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The SpectatorThe Spectator

The Spectator

August 24, 2019

Every week The Spectator is packed with opinion, comment and analysis about politics, arts and books. We lead the way on the great issues of the day, from political scandals to social trends. What you read in The Spectator today becomes news elsewhere in the weeks to come. We have the best columnists on Fleet Street, from Charles Moore, Rod Liddle, Matthew Parris and Alexander Chancellor to James Forsyth, the best-con

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51 Numéros


access_time4 min.
boris goes to berlin

There were many Brexiteers who were urging Boris Johnson to travel to Washington before he went anywhere else, to underline that Britain’s most important relationship is with the United States. And if the EU felt nervous seeing the UK cosy up to America, so much the better. But the Prime Minister’s first visit was to Berlin, and then to Paris, to see if a Brexit deal can be negotiated and the needless disruption of a no-deal exit avoided. It seems, at present, a rather long shot. Theresa May famously said little in one-to-one meetings with European leaders. Boris Johnson can be a lot more forthright, and should speak with candour about his own lack of room for manoeuvre. Even if he had been persuaded about the merits of the EU’s last…

access_time1 min.

David Gunnlaugsson was Iceland’s youngest prime minister and now leads the country’s Centre party (which opposes future accession to the EU). He gives his advice on Brexit on p14. David Eimer writes about China and south-east Asia. His latest book, Savage Dreamland, explores history and politics in Burma. On p28, he reviews a Rohingya memoir. Prue Leith is a restaurateur, writer and television presenter. On p29, she reviews a book about food and grief by Spectator Life’s Vintage Chef, Olivia Potts. Carolyne Larrington, who reviews a book about historical legends on p30, is a medieval scholar specialising in Old Norse. Her most recent book examines the historical influences on Game of Thrones. Robert Chote is chairman of the Office for Budget Responsibility and a former adviser to the International Monetary Fund. He visits Greenland…

access_time3 min.
portrait of the week

Home Boris Johnson, the Prime Minister, wrote to Donald Tusk, the President of the European Council, saying: ‘The backstop cannot form part of an agreed withdrawal agreement. That is a fact that we must both acknowledge.’ Mr Tusk said that those who opposed the Irish backstop ‘in fact support re-establishing a border. Even if they do not admit it’. Mr Johnson, after an hour of failing to agree with Leo Varadkar, the Taoiseach, on the telephone, prepared for talks with Chancellor Angela Merkel of Germany and President Emmanuel Macron of France. An atmosphere of plotting hung over prospects of an election on a date close to 31 October, when the United Kingdom is due to leave the European Union. Jeremy Corbyn, the Labour leader, said that his party would do ‘everything…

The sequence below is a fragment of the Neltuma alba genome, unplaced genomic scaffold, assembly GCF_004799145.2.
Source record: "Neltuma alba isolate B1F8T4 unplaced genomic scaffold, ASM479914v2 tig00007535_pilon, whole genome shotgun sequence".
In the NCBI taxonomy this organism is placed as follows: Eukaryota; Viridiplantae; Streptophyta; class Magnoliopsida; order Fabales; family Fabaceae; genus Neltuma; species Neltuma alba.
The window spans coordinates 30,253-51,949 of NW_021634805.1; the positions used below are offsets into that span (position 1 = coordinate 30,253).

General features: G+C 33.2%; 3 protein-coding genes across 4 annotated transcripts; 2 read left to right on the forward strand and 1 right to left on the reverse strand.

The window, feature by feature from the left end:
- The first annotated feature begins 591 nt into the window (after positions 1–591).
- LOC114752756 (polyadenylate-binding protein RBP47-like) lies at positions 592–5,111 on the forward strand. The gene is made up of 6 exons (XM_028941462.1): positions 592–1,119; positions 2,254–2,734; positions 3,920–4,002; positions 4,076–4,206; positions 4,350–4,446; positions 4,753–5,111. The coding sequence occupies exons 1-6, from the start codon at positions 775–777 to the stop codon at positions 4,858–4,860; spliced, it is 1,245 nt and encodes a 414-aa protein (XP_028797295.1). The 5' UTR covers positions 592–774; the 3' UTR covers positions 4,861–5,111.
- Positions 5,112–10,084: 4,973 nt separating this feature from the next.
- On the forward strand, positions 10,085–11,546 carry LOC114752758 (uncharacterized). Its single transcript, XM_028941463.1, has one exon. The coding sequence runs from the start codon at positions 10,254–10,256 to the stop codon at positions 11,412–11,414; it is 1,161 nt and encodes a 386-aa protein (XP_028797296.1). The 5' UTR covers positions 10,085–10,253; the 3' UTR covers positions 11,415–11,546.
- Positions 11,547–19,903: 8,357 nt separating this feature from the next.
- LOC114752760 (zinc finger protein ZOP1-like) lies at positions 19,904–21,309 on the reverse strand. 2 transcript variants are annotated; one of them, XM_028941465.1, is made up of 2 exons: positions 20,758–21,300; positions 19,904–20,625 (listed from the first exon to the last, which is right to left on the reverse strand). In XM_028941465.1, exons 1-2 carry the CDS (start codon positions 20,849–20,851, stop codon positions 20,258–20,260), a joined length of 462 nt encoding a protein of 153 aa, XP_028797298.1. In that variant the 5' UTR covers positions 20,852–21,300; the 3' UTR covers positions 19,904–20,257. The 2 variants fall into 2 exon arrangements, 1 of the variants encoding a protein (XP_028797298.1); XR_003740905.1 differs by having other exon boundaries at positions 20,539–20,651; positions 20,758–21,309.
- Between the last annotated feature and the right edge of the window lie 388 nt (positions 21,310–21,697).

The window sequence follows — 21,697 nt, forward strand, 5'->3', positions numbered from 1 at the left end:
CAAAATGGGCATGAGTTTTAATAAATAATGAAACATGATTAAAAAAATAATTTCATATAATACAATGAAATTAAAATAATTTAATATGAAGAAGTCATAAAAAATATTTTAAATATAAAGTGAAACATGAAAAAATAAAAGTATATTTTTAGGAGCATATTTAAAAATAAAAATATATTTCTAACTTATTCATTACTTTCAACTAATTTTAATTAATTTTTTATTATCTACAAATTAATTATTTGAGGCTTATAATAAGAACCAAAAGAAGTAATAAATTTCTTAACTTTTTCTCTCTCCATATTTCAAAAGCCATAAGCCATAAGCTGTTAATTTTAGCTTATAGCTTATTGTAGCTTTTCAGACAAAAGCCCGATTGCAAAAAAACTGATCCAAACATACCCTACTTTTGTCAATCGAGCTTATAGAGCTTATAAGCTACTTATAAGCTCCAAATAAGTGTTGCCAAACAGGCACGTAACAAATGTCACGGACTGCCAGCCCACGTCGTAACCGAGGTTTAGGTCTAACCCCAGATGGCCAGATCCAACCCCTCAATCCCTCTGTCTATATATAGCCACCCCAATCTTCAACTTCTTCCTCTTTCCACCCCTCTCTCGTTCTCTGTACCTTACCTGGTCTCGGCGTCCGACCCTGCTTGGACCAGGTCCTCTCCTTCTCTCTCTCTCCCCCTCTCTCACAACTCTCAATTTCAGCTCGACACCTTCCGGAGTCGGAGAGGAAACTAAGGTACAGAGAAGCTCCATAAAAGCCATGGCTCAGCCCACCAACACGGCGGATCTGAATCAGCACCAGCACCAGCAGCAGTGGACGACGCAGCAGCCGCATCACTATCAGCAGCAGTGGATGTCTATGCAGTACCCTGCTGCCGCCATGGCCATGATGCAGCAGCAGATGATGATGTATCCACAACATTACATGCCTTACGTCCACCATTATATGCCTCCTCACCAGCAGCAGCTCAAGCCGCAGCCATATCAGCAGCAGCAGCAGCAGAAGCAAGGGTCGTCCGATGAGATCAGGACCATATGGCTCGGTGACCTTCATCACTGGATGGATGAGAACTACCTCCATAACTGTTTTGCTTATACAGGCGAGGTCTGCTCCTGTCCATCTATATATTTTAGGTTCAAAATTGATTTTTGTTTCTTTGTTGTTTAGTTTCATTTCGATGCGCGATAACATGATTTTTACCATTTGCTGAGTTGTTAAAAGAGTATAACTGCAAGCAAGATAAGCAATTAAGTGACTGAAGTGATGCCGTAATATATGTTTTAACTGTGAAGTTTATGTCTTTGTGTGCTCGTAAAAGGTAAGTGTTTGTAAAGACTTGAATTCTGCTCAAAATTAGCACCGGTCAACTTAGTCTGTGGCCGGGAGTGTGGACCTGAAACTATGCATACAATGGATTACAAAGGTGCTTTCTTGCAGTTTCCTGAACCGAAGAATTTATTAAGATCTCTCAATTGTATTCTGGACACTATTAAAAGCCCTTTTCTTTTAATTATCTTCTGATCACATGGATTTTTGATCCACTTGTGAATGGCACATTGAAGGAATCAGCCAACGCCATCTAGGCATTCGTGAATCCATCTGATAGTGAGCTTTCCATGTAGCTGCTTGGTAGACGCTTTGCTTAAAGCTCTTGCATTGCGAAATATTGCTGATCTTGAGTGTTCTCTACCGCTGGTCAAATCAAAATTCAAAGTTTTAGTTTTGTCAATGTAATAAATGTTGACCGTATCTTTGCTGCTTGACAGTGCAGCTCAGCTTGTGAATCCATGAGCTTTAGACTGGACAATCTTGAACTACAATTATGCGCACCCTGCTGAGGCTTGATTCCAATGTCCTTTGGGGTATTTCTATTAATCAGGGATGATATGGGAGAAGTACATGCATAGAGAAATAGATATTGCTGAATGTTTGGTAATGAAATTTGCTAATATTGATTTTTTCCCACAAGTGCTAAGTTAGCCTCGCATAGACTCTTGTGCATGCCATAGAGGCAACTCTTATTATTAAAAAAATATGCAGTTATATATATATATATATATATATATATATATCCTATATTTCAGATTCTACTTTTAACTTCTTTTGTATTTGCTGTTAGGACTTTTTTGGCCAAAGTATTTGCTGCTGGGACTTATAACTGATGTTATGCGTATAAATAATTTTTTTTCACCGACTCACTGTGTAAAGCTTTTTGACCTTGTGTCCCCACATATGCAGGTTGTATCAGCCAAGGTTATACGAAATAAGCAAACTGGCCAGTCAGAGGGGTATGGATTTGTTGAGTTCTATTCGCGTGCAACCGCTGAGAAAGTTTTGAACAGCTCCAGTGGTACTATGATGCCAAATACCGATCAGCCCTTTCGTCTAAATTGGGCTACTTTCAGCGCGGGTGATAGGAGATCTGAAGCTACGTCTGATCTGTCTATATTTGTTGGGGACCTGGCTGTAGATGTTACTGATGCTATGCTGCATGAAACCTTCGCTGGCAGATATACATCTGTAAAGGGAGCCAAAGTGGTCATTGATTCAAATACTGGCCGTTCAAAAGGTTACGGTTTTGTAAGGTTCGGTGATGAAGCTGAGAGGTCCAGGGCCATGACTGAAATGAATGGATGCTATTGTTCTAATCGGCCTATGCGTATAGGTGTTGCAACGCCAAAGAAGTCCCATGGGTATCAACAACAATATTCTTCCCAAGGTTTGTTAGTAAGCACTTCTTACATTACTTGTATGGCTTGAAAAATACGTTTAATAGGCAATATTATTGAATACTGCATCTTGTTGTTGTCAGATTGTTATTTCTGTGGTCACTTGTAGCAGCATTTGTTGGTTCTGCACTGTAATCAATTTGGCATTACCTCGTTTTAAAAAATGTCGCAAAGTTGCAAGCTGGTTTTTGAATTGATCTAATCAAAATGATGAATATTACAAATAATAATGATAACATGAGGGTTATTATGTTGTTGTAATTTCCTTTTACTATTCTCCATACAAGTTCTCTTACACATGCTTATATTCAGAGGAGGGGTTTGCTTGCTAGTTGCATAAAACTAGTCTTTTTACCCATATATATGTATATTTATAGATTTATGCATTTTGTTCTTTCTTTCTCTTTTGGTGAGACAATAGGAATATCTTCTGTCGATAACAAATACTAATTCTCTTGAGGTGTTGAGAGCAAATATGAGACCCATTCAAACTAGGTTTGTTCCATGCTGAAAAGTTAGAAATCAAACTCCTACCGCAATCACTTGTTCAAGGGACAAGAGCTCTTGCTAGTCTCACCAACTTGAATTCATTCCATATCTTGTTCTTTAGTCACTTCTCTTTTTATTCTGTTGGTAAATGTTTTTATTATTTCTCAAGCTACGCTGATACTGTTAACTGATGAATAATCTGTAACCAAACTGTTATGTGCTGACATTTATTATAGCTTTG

access_time4 min.

I am up on the far north-west coast of Scotland, where the weather is changing every five minutes under vast skies and huge seascapes. Go to the beach and look left, and it’s a sparkling Mediterranean scene, bright white sand and opalescent turquoise water, what you might call Rossini weather. Swivel your gaze right, and vast dark clouds tower up, obliterating mountain ranges — Bruckner weather. Me? Like Isabel Hardman, of this parish, I just walk straight into the sea and swim. The choppy water is certainly cold but the whole experience is elating, and good for clearing the head. Which is, of course, what we need this summer. August politics is changing faster than the August skies, and this autumn looks set to be the most politically dramatic in my…

access_time5 min.
it’s time to talk about no deal

The main reason Conservative MPs prefer Boris Johnson’s government to Theresa May’s is because of its clarity of message. The government now has direction and purpose. Briefings from Tory HQ, delivered even to those MPs who have managed to get away on holiday, have gone from intermittent and inconsistent to daily and succinct. The message is simple: Brexit will be delivered by 31 October, crime is being tackled and the NHS properly funded. We can expect to hear these messages, or variants thereof, for the next few months. But there is one area where the government seems less sure of itself: what will happen in the event of no deal? The Prime Minister has long been reluctant to entertain the possibility as a likely outcome, after having said the odds on…

access_time5 min.
the spectator’s notes

One should not be censorious if the Duke and Duchess of Sussex fly in private jets to their holidays, though one cannot help laughing when they combine this with exhortations to save the planet. There is, sadly, no royal yacht nowadays (a new one would be a good make-work scheme post-Brexit), and we are not a civilised enough country to leave them and their baby alone if they were to travel on public transport. But they are making two mistakes. The first is to go somewhere hot, sunny and celebrity-filled for their break. One of the secrets of the Queen’s popularity is that she has almost never been seen sunbathing with the rich and famous. The worm of public envy never stirs when she spends her summers in Scotland. Her…